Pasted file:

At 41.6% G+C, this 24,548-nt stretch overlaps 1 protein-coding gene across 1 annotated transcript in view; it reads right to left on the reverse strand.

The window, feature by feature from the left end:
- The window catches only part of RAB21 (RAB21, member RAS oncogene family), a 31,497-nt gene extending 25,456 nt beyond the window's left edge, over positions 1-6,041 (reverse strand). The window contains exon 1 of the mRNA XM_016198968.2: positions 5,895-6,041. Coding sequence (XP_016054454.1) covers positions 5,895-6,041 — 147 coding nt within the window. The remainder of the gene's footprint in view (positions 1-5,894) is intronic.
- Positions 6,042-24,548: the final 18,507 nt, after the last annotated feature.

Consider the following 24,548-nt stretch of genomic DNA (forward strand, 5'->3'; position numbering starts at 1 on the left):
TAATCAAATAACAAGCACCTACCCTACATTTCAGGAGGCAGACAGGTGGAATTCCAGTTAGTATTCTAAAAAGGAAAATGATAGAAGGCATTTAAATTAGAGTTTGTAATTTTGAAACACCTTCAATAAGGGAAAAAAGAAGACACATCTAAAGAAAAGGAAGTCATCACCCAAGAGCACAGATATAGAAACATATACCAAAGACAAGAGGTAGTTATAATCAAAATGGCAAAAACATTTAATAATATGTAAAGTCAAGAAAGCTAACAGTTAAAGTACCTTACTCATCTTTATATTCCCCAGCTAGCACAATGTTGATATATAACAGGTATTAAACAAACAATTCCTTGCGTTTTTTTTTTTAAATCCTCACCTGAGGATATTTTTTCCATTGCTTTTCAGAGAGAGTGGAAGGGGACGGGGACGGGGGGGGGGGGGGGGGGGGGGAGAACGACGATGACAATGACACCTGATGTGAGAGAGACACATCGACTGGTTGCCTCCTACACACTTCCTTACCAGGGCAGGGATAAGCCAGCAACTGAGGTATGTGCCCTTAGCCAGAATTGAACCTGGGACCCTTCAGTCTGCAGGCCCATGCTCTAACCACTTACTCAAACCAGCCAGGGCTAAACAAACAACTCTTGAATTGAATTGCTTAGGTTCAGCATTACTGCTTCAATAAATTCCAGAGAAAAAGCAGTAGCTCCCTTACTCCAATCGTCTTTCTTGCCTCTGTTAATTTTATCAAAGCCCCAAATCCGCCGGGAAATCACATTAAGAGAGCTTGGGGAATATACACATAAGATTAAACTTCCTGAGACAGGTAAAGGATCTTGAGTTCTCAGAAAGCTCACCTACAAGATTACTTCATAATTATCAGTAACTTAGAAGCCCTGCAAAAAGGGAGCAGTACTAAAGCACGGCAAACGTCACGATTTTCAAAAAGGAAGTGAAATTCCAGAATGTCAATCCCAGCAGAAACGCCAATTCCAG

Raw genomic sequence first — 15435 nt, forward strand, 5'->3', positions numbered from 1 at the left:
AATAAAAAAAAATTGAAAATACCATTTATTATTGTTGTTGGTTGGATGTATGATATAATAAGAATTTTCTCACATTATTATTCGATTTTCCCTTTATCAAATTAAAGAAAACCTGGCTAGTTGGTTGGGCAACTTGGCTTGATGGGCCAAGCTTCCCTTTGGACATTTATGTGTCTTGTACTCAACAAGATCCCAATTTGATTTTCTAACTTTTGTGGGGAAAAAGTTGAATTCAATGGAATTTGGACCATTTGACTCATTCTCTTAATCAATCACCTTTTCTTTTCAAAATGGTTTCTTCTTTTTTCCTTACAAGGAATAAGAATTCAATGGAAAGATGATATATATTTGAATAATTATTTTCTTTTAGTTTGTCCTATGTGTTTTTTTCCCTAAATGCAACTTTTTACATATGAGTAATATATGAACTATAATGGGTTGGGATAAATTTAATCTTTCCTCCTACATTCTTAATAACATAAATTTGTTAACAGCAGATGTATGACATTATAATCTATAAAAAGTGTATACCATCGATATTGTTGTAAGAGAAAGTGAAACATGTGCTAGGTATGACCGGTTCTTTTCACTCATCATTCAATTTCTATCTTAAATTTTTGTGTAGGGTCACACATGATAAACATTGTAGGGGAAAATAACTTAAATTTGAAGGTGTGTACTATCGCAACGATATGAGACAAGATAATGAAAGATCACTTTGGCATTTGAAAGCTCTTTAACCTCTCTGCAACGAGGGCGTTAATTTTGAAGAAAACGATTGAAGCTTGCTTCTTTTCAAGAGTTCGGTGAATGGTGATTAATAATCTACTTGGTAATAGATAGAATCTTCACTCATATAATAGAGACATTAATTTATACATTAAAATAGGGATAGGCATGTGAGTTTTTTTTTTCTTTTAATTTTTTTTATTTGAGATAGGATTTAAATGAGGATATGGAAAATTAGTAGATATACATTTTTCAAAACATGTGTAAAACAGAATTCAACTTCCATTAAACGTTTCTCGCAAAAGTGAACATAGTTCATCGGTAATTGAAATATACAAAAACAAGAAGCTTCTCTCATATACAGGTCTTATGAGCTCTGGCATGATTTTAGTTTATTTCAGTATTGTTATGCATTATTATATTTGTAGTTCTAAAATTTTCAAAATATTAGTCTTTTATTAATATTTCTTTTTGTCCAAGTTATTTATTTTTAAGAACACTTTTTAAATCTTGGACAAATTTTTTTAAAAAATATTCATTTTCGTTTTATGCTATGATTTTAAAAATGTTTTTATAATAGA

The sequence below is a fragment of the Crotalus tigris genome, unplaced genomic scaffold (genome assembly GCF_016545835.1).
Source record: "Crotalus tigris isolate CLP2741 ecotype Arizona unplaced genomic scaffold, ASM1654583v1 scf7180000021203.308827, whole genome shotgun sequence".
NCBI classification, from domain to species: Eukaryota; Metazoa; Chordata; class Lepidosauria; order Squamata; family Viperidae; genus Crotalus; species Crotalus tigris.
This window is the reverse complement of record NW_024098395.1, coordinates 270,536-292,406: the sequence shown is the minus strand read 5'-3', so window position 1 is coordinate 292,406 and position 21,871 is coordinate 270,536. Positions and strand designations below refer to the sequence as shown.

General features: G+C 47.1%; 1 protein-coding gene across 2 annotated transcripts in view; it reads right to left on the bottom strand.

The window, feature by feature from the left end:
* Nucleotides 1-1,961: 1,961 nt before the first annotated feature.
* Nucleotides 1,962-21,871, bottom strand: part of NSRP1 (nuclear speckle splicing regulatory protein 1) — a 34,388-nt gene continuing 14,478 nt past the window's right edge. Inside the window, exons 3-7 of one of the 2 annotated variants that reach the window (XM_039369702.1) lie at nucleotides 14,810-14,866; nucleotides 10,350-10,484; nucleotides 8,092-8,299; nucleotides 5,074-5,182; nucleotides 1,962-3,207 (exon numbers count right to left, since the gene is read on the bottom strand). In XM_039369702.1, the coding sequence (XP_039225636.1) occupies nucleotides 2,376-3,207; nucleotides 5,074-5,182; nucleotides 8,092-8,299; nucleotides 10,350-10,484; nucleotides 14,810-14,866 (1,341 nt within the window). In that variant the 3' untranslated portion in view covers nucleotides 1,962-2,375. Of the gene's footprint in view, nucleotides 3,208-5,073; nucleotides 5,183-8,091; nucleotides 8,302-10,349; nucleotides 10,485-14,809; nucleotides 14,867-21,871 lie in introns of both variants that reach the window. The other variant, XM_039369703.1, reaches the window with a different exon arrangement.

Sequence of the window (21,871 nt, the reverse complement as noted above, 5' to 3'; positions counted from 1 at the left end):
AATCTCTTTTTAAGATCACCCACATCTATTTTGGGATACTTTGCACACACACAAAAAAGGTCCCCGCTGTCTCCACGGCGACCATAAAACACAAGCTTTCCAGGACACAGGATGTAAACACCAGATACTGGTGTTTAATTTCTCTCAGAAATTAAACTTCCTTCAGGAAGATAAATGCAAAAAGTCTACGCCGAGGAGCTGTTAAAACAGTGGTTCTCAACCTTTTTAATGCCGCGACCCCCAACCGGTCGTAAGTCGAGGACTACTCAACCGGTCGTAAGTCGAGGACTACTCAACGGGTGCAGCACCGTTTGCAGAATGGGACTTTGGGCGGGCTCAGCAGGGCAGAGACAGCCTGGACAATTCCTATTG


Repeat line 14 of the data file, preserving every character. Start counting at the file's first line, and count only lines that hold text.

The window, feature by feature from the left end: